We ended up spending more than we originally planned on spending, which can be contributed to a myriad of factors. Yes, we under budgeted in some areas, but really it had more to do with social media. While collaborations saved us money on finishes, it drove up the cost of other areas of the build because it now needed to be a “Instagram worthy home.” We couldn’t promise companies marketing quality photos and not have every aspect of the home be top notch. So things we might have waited 5 years to finish, now had to be done by the time the house was done. This is not something a normal build would have to worry about, just explaining what happened to us. Regardless, we would recommend have as much cash on hand as you possibly can so whatever circumstances arise, you won’t be caught off guard.

Whether you are owner building or you have a builder, from the moment you start making decisions, you are going to be tempted to upgrade every single thing. An extra thousand or 10% for this or that may seem so small and so tempting, it may offer additional features, protections or warranties that make total sense! But remember, all those little bits add up and while yes, some upgrades make total sense, when you get to the end of your build and its time to decide on the finishes you will actually see every day, you are going to wish you had that extra money to upgrade to better countertops or flooring versus something you are not going to notice for 10 years. We work with so many customers that get to their finishes and have no budget left, so they end up choosing products that do not match the caliber of their home, simply because they are out of money. Just keep the end result in mind and carefully consider your whole budget before agreeing to every single upgrade you are presented with.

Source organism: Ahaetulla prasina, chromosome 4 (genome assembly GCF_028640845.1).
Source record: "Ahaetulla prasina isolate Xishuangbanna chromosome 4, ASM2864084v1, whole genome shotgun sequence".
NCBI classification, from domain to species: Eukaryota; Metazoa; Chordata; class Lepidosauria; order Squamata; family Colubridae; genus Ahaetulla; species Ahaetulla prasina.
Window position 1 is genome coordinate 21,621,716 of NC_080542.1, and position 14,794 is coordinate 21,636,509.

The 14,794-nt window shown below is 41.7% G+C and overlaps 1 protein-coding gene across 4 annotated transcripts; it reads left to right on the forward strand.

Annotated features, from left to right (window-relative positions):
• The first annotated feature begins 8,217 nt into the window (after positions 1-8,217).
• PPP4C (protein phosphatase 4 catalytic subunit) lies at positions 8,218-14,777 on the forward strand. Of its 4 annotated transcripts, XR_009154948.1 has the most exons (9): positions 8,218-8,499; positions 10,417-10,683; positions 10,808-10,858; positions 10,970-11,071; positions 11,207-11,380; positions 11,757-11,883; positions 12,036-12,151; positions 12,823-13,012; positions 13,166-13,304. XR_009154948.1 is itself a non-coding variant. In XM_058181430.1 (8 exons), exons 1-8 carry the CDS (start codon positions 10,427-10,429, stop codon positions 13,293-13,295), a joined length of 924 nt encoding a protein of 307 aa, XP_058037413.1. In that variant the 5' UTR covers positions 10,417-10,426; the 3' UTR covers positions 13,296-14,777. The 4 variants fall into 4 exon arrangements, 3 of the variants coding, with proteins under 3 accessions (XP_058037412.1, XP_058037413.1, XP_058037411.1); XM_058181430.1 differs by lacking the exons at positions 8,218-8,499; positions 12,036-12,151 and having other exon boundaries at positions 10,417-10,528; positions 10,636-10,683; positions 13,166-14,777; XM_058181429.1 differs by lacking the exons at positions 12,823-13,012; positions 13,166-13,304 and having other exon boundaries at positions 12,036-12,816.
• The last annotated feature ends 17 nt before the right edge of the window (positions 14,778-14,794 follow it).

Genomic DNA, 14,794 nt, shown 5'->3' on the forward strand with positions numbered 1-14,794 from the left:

It is also very important to do as much research as you can on every single decision to ensure you are getting the best price. We saved tens of thousands of dollars by calling around to various retailers to get different quotes. We always recommend getting at least three bids or quotes to see where they fall. When we were researching our roofing materials, one guy called to give us his quote after a week of preparing it, and his first question was “what was your budget again?” That is a major red flag! Never give someone your budget! You want their best price so you can shop it around! He finally gave us a price and Daniel then reminded him he is a local contractor and the guy immediately took another 5k off the price. He was just throwing out numbers, hoping we hadn’t done our research and would pay what he was asking. We ended up getting it for about half of what his lowest price was. It is also important to remember that cheapest is not always best! Quality labor is worth every penny! However, if its the same product, get it for the best price you can!

Honestly, the financial stress of our build was the hardest part for us. If we had been better prepared with more savings, it would have made the entire process way less stressful. If you are thinking of building your own home, have as much cash on hand as you possibly can! Try to pay cash as much as you can and if financing is a necessity, find a loan officer who will fight for you. If you can’t find bank to do owner builder financing, think outside the box to find way to make it happen.

In my next blog post, I will share how we were physically able to build our own home, with no home building experience!